A gyratory removal scheme would be an enormously expensive undertaking, which we don’t expect to be able to fund for the foreseeable future. Our focus for the time being is to make vital safety improvements based around the existing one-way working, in order to deliver improvements to pedestrians and cyclists as soon as possible within our financial means.

    Why are you proposing a shared-use footway area, wouldn’t it be better for cyclists to have their own track rather than mixing with pedestrians?

    We gave extensive consideration to a parallel pedestrian and cycle crossing during the optioneering process, but ultimately concluded a shared space layout would be best in this instance, considering how limited the available space is. 

    The proposed layout, where pedestrians have priority in a shared-use area, is designed to slow approaching cyclists down, for instance the alignment of the crossing/street furniture provide a horizontal deflection for cyclists travelling from Northdown Street, southbound into Kings Cross Road. The scheme also considered all cycle types, and should allow enough space for cargo bikes and adapted cycles. 

    If we provide a separate cycle track, this could see cyclists travelling southbound down Northdown Street approaching the crossing at a high speed, which could cause conflict with people walking along Pentonville Road, across the mouth of Northdown Street. We considered that that design would be a greater risk to pedestrians, especially those with sensory impairment and low mobility, than the shared-use area we are proposing. Furthermore, due to the limited road space available at this junction, it would not be possible to provide a separate cycle crossing of adequate quality which would give a high enough level of service to pedestrians..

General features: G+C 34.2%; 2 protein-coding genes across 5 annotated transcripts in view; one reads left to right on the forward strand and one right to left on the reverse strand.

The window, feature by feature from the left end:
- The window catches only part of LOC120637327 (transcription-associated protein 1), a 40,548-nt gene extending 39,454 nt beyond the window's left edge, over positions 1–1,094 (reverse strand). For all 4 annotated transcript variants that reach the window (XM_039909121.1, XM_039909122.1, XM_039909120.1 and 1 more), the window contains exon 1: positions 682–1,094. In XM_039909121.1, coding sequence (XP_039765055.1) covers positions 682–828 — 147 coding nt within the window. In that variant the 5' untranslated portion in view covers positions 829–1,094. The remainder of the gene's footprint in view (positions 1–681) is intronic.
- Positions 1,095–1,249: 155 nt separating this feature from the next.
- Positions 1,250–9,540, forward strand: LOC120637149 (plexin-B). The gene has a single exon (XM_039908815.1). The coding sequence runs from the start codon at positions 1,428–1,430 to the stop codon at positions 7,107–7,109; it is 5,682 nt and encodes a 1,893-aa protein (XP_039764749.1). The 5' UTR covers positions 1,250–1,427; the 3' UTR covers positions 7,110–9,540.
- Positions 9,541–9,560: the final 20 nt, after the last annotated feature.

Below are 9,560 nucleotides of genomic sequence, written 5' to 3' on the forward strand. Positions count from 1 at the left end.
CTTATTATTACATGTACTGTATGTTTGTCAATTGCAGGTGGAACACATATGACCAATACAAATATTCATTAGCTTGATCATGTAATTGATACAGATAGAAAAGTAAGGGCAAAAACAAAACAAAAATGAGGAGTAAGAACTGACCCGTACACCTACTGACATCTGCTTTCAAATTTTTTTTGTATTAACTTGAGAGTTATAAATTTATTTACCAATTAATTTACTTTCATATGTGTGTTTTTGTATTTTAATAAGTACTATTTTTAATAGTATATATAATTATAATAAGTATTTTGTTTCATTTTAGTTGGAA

A shared space layout also enables us to include protected cycle right-turn movements from Pentonville Road eastbound into Kings Cross Road southbound, plus from Pentonville Road westbound into Northdown Street northbound. We felt this was an important addition to help less confident cyclists to safely make these manoeuvres. Cyclists making this movement would join the eastbound dropped kerb on Pentonville Road, before using the toucan crossing to cross Pentonville Road and continue their journey southwards. 

    We consider the safety benefits of these two, new protected right turning movements, alongside the slower speed of cyclists which the shared-use layout ensures, to outweigh the impacts brought by the toucan crossing area/shared use footway areas, factoring in the limited available space. The area has been designed to give pedestrians priority and encourage cyclists to slow to an appropriate speed.

    How will this scheme impact journey times for buses/freight/other motor traffic?

    No journey time impacts are expected for those using Pentonville Road or Kings Cross Road. A small diversion is required for vehicles accessing  Northdown Street, who currently access it from the Pentonville Road junction. 

    These vehicles will need to access Northdown Street from Collier Street via Killick Street.

    Why do you need to close Northdown Street?

    In order to simplify the road layout, improve crossing conditions for pedestrians and enable a new cycle crossing, we need to convert the existing staggered crossing layout into a straight-across toucan crossing. Due to the geometry of the Kings Cross Road junction, we need to move this further east than it already is.